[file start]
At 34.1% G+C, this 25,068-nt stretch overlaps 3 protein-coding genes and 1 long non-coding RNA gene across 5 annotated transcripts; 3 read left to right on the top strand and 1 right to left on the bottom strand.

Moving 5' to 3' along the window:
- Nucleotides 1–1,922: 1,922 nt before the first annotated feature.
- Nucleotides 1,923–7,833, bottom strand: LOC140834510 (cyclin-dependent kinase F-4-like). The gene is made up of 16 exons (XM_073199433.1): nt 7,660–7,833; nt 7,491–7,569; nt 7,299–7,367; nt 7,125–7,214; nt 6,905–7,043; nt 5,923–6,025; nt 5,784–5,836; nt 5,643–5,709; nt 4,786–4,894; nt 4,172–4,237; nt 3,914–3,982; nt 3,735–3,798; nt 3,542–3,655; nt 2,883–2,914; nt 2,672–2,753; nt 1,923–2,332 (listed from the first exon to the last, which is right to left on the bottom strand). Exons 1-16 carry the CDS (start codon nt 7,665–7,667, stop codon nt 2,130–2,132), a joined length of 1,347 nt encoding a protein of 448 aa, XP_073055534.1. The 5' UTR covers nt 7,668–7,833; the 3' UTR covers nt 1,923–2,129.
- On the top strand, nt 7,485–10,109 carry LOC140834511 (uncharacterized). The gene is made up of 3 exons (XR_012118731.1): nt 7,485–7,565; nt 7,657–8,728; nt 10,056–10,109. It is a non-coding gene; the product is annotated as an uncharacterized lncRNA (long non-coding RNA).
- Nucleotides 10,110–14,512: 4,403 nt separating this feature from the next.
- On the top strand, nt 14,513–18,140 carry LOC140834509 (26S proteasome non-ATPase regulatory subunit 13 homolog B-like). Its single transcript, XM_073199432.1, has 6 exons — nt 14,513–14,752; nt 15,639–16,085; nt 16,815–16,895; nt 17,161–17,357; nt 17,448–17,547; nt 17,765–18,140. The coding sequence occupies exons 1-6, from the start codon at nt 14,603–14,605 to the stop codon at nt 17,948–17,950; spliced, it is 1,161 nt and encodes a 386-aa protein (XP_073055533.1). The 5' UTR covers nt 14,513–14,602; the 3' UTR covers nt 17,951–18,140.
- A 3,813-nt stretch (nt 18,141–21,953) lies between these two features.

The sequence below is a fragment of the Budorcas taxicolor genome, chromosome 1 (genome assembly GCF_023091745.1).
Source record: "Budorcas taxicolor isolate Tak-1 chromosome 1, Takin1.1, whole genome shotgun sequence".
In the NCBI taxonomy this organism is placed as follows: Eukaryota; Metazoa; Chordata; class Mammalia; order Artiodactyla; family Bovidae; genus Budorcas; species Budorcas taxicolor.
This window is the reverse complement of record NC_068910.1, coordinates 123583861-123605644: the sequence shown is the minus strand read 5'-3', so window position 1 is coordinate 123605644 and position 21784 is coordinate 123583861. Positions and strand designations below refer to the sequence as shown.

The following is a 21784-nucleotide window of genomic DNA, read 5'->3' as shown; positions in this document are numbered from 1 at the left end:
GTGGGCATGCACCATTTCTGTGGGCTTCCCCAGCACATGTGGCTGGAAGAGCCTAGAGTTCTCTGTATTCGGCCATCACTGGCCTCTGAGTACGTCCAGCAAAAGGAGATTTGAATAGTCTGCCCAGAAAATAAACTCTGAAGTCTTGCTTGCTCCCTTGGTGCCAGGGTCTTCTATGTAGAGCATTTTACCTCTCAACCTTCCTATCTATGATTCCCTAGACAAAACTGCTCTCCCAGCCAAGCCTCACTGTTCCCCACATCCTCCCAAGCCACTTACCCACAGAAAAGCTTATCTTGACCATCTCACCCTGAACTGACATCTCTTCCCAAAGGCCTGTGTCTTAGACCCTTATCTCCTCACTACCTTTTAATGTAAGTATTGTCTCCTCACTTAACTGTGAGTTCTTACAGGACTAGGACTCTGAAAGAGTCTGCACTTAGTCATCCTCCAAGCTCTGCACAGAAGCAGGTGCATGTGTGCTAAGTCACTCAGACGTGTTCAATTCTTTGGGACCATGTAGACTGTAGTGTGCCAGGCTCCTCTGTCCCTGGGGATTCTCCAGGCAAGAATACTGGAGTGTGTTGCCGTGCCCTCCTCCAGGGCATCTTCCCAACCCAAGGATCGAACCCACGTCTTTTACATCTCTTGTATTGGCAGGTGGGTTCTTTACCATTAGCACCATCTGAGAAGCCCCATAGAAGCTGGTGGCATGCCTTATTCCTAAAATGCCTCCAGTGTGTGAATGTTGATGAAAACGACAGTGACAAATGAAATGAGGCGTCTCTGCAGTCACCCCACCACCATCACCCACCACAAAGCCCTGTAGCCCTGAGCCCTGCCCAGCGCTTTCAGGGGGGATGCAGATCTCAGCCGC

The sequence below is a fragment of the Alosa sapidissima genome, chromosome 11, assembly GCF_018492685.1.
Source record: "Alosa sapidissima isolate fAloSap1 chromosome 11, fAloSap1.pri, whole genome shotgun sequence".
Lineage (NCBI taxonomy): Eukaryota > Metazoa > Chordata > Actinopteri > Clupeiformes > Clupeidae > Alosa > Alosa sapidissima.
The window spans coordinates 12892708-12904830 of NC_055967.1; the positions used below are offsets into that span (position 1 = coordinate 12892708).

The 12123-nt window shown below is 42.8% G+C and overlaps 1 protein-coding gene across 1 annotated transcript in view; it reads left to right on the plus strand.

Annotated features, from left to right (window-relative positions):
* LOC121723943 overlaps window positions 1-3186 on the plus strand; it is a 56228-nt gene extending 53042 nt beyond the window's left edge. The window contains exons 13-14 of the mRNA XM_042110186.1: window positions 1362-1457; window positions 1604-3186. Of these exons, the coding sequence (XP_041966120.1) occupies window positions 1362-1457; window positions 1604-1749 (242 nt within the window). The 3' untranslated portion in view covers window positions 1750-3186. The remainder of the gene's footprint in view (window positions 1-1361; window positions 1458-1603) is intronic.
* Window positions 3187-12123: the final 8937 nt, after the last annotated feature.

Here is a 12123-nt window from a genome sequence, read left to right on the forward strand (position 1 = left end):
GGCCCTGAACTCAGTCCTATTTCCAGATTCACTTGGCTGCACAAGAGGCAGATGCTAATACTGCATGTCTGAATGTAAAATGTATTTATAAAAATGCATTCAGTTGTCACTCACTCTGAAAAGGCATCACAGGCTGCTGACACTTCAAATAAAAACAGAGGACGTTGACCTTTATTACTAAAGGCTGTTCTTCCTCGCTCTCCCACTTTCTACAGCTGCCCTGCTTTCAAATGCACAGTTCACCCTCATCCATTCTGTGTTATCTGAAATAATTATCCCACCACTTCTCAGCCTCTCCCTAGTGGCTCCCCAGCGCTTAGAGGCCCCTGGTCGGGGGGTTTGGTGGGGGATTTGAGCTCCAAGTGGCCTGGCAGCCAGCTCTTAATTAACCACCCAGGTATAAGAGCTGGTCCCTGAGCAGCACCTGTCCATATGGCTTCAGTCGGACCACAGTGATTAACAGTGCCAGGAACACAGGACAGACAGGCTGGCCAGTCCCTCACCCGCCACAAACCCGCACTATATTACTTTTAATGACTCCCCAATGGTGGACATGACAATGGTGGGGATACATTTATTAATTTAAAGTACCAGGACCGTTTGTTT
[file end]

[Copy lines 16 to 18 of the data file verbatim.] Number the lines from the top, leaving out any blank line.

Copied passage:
Source record: "Alosa sapidissima isolate fAloSap1 chromosome 11, fAloSap1.pri, whole genome shotgun sequence".
Lineage (NCBI taxonomy): Eukaryota > Metazoa > Chordata > Actinopteri > Clupeiformes > Clupeidae > Alosa > Alosa sapidissima.
The window spans coordinates 12892708-12904830 of NC_055967.1; the positions used below are offsets into that span (position 1 = coordinate 12892708).